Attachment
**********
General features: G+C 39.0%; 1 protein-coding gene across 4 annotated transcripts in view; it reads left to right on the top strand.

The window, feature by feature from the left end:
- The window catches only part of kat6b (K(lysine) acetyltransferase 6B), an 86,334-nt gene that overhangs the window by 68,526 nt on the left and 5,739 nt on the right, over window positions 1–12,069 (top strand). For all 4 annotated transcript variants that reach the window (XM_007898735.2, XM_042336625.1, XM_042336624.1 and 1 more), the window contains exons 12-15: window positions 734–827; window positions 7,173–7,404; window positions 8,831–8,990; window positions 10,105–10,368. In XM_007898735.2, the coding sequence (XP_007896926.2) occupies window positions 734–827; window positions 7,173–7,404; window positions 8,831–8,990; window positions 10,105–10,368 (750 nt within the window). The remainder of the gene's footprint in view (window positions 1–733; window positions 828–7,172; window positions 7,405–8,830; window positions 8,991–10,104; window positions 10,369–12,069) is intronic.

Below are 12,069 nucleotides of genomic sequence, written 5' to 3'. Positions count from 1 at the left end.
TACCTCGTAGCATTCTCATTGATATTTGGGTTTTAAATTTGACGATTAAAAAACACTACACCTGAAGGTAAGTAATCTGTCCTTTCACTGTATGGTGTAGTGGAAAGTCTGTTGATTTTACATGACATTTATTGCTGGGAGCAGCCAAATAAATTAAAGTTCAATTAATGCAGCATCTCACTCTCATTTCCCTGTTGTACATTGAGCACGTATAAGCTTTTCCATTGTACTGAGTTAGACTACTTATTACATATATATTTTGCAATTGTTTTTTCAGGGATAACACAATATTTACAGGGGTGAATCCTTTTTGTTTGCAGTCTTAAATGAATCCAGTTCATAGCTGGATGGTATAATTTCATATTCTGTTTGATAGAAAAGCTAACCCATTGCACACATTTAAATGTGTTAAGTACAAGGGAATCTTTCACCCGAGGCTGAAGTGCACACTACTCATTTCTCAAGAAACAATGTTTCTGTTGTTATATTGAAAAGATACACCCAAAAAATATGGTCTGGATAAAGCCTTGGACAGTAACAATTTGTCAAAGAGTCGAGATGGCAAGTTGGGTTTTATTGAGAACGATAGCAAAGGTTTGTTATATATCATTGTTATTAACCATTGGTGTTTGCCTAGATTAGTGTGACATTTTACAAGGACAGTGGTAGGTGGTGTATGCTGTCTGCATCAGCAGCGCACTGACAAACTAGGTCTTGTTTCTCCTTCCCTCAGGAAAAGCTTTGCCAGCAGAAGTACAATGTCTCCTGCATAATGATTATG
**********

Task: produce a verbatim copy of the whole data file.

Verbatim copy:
General features: G+C 39.0%; 1 protein-coding gene across 4 annotated transcripts in view; it reads left to right on the top strand.

The window, feature by feature from the left end:
- The window catches only part of kat6b (K(lysine) acetyltransferase 6B), an 86,334-nt gene that overhangs the window by 68,526 nt on the left and 5,739 nt on the right, over window positions 1–12,069 (top strand). For all 4 annotated transcript variants that reach the window (XM_007898735.2, XM_042336625.1, XM_042336624.1 and 1 more), the window contains exons 12-15: window positions 734–827; window positions 7,173–7,404; window positions 8,831–8,990; window positions 10,105–10,368. In XM_007898735.2, the coding sequence (XP_007896926.2) occupies window positions 734–827; window positions 7,173–7,404; window positions 8,831–8,990; window positions 10,105–10,368 (750 nt within the window). The remainder of the gene's footprint in view (window positions 1–733; window positions 828–7,172; window positions 7,405–8,830; window positions 8,991–10,104; window positions 10,369–12,069) is intronic.

Below are 12,069 nucleotides of genomic sequence, written 5' to 3'. Positions count from 1 at the left end.
TACCTCGTAGCATTCTCATTGATATTTGGGTTTTAAATTTGACGATTAAAAAACACTACACCTGAAGGTAAGTAATCTGTCCTTTCACTGTATGGTGTAGTGGAAAGTCTGTTGATTTTACATGACATTTATTGCTGGGAGCAGCCAAATAAATTAAAGTTCAATTAATGCAGCATCTCACTCTCATTTCCCTGTTGTACATTGAGCACGTATAAGCTTTTCCATTGTACTGAGTTAGACTACTTATTACATATATATTTTGCAATTGTTTTTTCAGGGATAACACAATATTTACAGGGGTGAATCCTTTTTGTTTGCAGTCTTAAATGAATCCAGTTCATAGCTGGATGGTATAATTTCATATTCTGTTTGATAGAAAAGCTAACCCATTGCACACATTTAAATGTGTTAAGTACAAGGGAATCTTTCACCCGAGGCTGAAGTGCACACTACTCATTTCTCAAGAAACAATGTTTCTGTTGTTATATTGAAAAGATACACCCAAAAAATATGGTCTGGATAAAGCCTTGGACAGTAACAATTTGTCAAAGAGTCGAGATGGCAAGTTGGGTTTTATTGAGAACGATAGCAAAGGTTTGTTATATATCATTGTTATTAACCATTGGTGTTTGCCTAGATTAGTGTGACATTTTACAAGGACAGTGGTAGGTGGTGTATGCTGTCTGCATCAGCAGCGCACTGACAAACTAGGTCTTGTTTCTCCTTCCCTCAGGAAAAGCTTTGCCAGCAGAAGTACAATGTCTCCTGCATAATGATTATG